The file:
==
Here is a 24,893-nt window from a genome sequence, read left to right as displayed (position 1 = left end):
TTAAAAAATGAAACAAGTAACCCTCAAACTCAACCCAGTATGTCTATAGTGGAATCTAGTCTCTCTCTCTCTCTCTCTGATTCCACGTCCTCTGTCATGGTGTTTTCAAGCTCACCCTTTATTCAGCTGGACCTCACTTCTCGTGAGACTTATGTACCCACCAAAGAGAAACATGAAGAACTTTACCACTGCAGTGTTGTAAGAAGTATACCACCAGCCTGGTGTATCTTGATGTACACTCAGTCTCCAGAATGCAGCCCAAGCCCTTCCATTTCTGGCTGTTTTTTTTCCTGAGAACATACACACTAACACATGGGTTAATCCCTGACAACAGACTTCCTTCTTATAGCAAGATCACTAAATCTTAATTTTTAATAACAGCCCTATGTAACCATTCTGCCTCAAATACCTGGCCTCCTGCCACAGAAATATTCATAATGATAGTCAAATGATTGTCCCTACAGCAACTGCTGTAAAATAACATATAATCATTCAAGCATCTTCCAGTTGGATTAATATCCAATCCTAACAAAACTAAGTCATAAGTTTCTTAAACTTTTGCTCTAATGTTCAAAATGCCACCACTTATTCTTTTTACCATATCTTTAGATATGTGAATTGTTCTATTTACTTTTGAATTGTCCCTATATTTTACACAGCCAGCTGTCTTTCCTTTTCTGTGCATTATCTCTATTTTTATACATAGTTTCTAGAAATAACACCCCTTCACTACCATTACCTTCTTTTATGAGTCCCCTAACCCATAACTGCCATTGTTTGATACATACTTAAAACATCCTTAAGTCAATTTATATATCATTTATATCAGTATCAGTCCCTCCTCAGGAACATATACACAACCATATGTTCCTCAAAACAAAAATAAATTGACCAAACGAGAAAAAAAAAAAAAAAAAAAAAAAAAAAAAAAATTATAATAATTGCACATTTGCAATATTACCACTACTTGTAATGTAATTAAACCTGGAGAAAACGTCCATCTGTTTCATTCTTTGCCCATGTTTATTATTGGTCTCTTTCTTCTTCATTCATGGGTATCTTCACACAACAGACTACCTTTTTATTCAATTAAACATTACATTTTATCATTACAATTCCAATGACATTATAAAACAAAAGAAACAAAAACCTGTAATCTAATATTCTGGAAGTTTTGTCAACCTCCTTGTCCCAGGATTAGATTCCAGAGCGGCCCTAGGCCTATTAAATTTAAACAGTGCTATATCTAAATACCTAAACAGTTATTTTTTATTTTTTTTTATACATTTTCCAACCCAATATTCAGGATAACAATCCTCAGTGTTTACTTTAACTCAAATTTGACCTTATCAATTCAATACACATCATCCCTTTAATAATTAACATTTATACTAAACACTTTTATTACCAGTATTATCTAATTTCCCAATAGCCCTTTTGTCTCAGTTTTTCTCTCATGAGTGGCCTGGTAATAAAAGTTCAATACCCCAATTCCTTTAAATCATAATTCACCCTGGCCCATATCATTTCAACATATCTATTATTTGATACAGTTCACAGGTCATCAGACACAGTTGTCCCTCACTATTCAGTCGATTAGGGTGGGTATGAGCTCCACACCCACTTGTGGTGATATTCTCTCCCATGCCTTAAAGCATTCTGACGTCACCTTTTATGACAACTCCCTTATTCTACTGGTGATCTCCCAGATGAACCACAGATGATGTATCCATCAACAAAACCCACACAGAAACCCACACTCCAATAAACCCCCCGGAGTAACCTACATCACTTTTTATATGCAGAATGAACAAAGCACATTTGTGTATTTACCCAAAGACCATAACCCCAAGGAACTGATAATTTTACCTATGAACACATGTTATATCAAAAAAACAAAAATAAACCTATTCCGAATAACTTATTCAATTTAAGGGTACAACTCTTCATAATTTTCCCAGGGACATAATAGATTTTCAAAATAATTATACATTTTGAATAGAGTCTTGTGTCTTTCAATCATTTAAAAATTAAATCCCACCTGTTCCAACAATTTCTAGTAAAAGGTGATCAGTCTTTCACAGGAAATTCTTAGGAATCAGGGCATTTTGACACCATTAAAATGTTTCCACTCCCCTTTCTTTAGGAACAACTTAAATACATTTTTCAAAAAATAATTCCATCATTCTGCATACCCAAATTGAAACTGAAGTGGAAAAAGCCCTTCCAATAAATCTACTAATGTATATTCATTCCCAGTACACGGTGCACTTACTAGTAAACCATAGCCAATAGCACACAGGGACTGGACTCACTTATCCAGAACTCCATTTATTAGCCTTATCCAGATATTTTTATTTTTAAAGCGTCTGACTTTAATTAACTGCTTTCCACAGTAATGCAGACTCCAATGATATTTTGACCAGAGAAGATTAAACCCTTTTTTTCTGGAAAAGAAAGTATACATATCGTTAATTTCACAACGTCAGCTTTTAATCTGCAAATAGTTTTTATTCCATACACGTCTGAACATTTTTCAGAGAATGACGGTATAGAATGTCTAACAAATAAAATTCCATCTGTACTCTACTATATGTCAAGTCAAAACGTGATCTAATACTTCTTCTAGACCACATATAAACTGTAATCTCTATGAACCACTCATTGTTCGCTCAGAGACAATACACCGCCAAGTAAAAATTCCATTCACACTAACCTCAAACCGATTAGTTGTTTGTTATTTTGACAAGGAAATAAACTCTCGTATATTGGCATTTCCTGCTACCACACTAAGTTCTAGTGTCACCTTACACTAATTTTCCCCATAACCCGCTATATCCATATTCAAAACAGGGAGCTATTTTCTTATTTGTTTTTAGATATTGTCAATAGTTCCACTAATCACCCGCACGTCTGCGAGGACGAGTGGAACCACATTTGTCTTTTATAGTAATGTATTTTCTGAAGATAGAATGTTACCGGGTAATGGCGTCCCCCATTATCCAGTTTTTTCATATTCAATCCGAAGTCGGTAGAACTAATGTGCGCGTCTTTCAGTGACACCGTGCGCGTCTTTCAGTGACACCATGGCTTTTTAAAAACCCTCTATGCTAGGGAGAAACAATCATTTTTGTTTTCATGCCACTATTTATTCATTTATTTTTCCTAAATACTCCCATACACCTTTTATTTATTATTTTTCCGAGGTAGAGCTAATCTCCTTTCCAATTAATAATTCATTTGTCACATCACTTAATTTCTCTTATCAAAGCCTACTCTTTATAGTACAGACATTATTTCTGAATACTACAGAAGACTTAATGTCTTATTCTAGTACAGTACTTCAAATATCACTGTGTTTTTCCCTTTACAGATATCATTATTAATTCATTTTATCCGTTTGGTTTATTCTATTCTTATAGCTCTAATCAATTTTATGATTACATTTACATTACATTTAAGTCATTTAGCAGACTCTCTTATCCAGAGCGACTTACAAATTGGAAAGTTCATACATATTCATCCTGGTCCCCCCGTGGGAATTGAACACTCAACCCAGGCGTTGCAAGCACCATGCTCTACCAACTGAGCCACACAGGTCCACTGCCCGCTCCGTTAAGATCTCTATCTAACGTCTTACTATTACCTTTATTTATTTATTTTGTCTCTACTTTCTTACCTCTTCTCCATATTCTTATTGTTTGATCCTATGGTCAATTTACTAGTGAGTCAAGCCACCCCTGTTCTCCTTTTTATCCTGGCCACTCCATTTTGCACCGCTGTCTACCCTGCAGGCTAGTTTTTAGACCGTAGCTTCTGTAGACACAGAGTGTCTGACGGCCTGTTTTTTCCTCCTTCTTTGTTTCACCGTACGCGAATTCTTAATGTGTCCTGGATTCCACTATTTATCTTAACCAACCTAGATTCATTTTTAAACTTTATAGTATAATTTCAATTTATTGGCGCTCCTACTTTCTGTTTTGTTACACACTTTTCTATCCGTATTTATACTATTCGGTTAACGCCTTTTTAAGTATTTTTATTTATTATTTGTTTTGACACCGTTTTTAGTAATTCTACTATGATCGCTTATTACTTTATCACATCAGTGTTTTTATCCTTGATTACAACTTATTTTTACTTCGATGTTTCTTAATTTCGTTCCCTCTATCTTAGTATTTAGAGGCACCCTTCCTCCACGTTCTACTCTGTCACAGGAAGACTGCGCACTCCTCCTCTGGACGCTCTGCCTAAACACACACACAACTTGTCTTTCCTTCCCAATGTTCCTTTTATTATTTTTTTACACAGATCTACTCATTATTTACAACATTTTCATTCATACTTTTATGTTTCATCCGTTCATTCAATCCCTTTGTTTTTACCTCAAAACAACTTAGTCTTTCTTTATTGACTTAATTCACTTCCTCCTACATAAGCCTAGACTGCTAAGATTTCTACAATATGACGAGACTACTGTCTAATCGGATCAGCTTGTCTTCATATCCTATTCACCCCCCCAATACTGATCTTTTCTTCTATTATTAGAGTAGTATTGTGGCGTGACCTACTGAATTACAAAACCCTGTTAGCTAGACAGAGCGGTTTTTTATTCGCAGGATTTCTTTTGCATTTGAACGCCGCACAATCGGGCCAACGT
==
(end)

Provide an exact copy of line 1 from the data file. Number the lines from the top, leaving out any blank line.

Here is a 24,893-nt window from a genome sequence, read left to right as displayed (position 1 = left end):